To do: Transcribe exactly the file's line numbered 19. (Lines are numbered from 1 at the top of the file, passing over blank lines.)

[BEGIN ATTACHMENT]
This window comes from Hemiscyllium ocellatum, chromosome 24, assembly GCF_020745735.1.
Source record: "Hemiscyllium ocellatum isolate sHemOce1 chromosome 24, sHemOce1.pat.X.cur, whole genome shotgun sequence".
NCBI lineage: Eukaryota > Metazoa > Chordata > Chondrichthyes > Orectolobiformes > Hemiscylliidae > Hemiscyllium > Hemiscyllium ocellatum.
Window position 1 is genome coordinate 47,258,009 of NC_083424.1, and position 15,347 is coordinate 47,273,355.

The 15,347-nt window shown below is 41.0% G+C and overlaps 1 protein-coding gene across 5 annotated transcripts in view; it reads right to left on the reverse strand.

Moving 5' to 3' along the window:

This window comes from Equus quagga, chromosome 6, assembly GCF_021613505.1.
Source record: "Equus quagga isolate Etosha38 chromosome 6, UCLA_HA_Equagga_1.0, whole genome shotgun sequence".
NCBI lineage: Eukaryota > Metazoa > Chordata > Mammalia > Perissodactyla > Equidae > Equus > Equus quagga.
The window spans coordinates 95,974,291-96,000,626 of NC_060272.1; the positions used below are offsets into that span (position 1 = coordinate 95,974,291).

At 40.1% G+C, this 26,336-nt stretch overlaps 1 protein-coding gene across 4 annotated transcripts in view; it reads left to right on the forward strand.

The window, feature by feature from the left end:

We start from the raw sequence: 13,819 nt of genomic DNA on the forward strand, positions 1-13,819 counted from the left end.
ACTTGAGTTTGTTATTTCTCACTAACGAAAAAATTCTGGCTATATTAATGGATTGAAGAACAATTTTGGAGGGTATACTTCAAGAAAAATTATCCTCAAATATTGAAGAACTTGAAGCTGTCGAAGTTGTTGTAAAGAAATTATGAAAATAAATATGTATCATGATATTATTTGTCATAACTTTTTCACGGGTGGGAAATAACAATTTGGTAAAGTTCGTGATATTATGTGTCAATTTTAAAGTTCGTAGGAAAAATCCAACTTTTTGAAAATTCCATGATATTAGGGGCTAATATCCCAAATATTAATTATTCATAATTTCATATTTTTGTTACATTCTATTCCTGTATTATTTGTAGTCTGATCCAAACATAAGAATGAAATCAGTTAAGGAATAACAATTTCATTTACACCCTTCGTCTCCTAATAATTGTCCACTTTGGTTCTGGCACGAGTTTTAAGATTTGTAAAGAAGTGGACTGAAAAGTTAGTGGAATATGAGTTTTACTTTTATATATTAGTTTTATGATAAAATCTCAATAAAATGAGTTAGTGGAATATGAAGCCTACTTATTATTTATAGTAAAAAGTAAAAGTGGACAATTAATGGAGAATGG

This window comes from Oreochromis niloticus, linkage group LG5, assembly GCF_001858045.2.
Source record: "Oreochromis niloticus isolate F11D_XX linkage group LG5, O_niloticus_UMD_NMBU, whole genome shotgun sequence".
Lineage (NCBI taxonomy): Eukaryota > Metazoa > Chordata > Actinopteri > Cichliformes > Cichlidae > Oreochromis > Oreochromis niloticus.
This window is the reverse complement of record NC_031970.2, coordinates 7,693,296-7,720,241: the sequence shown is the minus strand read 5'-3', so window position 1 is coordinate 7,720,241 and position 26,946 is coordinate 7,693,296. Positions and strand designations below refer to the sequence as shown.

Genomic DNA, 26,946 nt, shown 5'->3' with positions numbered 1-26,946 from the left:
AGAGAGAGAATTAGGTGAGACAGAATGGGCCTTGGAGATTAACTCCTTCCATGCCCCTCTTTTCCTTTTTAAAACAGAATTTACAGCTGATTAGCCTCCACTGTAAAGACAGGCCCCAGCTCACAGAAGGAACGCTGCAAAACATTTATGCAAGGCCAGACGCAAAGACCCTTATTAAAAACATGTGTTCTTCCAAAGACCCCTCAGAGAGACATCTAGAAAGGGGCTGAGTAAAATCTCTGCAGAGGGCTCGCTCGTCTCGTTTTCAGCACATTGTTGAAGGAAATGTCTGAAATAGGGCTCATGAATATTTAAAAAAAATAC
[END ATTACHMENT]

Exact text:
Genomic DNA, 26,946 nt, shown 5'->3' with positions numbered 1-26,946 from the left: